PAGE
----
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Long-range quadrupole electron-phonon interaction from first principles

Park, Jinsoo and Zhou, Jin-Jian and Jhalani, Vatsal A. and Dreyer, Cyrus E. and Bernardi, Marco (2020) Long-range quadrupole electron-phonon interaction from first principles. Physical Review B, 102 (12). Art. No. 125203. ISSN 2469-9950. doi:10.1103/PhysRevB.102.125203.

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Lattice vibrations in materials induce perturbations on the electron dynamics in the form of long-range (dipole and quadrupole) and short-range (octopole and higher) potentials. The dipole Fröhlich term can be included in current first-principles electron-phonon (e-ph) calculations and is present only in polar materials. The quadrupole e-ph interaction is present in both polar and nonpolar materials, but currently it cannot be computed from first principles. Here we show an approach to compute the quadrupole e-ph interaction and include it in ab initio calculations of e-ph matrix elements. The accuracy of the approach is demonstrated by comparing with direct density functional perturbation theory calculations. We apply our method to silicon as a case of a nonpolar semiconductor and tetragonal PbTiO₃ as a case of a polar piezoelectric material. In both materials we find that the quadrupole term strongly impacts the e-ph matrix elements. Analysis of e-ph interactions for different phonon modes reveals that the quadrupole term mainly affects optical modes in silicon and acoustic modes in PbTiO₃, although the quadrupole term is needed for all modes to achieve quantitative accuracy. The effect of the quadrupole e-ph interaction on electron scattering processes and transport is shown to be important. Our approach enables accurate studies of e-ph interactions in broad classes of nonpolar, polar, and piezoelectric materials.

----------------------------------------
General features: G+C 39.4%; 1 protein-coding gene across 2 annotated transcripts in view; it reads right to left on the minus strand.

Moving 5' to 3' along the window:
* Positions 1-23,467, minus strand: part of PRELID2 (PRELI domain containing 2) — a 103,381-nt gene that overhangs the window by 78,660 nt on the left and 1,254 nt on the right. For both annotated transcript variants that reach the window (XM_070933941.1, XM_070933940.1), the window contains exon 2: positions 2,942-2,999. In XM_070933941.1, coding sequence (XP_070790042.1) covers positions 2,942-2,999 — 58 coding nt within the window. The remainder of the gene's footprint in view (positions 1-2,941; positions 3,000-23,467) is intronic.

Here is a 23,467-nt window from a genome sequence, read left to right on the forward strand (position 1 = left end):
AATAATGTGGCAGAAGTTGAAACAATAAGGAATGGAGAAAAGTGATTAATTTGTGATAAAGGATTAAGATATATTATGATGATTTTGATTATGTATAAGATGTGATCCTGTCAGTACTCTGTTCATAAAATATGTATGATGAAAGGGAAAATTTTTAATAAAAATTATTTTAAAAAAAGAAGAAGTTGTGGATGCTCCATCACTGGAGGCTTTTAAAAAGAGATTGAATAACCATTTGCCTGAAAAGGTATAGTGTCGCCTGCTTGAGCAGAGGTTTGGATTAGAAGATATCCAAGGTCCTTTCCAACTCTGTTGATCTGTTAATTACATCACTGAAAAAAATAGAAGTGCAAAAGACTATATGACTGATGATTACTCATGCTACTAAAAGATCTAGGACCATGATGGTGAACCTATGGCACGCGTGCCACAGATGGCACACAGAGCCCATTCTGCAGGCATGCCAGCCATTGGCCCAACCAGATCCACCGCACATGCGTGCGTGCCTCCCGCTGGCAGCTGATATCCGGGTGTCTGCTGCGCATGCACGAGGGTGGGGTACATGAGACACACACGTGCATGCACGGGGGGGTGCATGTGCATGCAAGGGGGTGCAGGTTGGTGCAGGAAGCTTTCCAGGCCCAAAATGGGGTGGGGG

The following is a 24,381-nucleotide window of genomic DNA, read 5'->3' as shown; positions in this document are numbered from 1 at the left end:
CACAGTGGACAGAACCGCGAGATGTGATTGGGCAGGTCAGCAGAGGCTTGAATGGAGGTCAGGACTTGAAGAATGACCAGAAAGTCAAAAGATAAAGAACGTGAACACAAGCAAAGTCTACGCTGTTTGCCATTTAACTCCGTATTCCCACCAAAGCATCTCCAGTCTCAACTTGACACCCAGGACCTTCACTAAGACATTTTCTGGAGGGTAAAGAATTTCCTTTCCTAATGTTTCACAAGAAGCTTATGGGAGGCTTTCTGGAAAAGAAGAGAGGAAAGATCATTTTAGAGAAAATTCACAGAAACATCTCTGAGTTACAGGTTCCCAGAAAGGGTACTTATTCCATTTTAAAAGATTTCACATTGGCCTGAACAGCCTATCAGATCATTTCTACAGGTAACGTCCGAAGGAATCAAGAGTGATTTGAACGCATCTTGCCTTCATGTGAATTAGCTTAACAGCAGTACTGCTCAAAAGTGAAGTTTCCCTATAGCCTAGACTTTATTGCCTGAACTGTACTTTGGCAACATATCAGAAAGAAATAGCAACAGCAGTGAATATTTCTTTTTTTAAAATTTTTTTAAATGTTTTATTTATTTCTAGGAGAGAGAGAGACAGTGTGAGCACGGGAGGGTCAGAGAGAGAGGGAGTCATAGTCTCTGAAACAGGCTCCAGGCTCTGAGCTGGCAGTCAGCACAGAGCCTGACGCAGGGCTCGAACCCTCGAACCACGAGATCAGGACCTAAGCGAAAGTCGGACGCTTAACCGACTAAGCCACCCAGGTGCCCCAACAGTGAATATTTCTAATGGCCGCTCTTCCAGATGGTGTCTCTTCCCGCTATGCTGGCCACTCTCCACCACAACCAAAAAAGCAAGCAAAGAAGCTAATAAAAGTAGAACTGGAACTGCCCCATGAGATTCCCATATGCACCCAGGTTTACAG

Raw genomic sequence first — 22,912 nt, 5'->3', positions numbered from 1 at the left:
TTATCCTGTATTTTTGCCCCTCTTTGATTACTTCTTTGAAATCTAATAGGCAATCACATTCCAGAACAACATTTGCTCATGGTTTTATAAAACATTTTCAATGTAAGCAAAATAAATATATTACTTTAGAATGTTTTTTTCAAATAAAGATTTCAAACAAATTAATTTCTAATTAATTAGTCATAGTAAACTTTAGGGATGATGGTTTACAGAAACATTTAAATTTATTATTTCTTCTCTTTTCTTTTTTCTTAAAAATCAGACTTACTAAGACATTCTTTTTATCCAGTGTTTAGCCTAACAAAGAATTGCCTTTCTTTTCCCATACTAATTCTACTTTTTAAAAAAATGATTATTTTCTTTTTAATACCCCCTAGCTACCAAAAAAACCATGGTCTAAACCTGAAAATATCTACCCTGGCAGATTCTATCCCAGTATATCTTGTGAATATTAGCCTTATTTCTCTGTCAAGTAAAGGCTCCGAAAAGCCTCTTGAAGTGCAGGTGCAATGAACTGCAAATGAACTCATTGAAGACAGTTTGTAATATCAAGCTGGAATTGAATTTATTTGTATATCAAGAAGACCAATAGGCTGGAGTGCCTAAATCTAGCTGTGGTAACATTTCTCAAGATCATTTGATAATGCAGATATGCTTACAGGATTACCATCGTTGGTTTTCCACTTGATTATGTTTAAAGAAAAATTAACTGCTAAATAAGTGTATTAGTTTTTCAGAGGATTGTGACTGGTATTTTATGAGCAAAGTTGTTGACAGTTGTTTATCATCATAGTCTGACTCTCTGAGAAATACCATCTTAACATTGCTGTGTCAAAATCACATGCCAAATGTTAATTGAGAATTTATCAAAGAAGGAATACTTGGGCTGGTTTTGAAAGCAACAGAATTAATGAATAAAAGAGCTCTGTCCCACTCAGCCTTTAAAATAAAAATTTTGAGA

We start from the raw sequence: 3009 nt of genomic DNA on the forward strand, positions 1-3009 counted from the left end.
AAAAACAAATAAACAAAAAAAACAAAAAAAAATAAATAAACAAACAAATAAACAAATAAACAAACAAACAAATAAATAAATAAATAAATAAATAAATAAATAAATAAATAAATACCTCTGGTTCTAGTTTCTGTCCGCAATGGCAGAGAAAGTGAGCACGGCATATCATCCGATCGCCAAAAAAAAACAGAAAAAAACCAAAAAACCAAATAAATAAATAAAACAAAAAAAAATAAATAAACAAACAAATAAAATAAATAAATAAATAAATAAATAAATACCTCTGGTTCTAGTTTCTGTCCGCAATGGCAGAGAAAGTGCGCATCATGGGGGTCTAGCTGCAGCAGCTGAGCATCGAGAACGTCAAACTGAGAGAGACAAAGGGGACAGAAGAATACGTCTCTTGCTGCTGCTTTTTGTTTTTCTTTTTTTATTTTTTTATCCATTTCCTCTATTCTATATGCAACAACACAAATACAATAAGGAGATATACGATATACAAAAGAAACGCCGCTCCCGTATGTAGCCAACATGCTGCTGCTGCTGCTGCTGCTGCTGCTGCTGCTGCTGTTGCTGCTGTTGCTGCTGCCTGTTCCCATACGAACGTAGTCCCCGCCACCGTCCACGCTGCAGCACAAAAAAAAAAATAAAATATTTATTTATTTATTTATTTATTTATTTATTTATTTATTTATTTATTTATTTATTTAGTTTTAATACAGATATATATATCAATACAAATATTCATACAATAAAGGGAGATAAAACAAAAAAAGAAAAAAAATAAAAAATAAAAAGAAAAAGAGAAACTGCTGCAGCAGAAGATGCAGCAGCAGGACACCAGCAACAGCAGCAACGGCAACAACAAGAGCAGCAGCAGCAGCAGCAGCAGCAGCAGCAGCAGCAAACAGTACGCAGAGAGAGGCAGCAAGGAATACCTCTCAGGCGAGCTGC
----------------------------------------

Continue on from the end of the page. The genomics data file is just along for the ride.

Item Type:Article
Related URLs:
URLURL TypeDescription Paper
Park, Jinsoo0000-0002-1763-5788
Zhou, Jin-Jian0000-0002-1182-9186
Jhalani, Vatsal A.0000-0003-0866-0858
Bernardi, Marco0000-0001-7289-9666
Additional Information:© 2020 American Physical Society. Received 30 March 2020; accepted 29 May 2020; published 21 September 2020. J.P. acknowledges support by the Korea Foundation for Advanced Studies. V.A.J. thanks the Resnick Sustainability Institute at Caltech for fellowship support. This work was supported by the National Science Foundation under Grants No. DMR-1750613 for theory development and No. ACI-1642443 for code development. J.-J.Z. acknowledges partial support from the Joint Center for Artificial Photosynthesis, a DOE Energy Innovation Hub, as follows: the development of some computational methods employed in this work was supported through the Office of Science of the US Department of Energy under Award No. DE-SC0004993. C.E.D. acknowledges support from the National Science Foundation under Grant No. DMR-1918455. The Flatiron Institute is a division of the Simons Foundation. This research used resources of the National Energy Research Scientific Computing Center, a DOE Office of Science User Facility supported by the Office of Science of the US Department of Energy under Contract No. DE-AC02-05CH11231.
Group:JCAP, Resnick Sustainability Institute
Funding AgencyGrant Number
Korea Foundation for Advanced StudiesUNSPECIFIED
Resnick Sustainability InstituteUNSPECIFIED
Joint Center for Artificial Photosynthesis (JCAP)UNSPECIFIED
Department of Energy (DOE)DE-SC0004993
Simons FoundationUNSPECIFIED
Department of Energy (DOE)DE-AC02-05CH11231
Issue or Number:12
Record Number:CaltechAUTHORS:20200518-152636389
Persistent URL:
Usage Policy:No commercial reproduction, distribution, display or performance rights in this work are provided.
ID Code:103291
Deposited By: Tony Diaz
Deposited On:18 May 2020 23:13
Last Modified:16 Nov 2021 18:20

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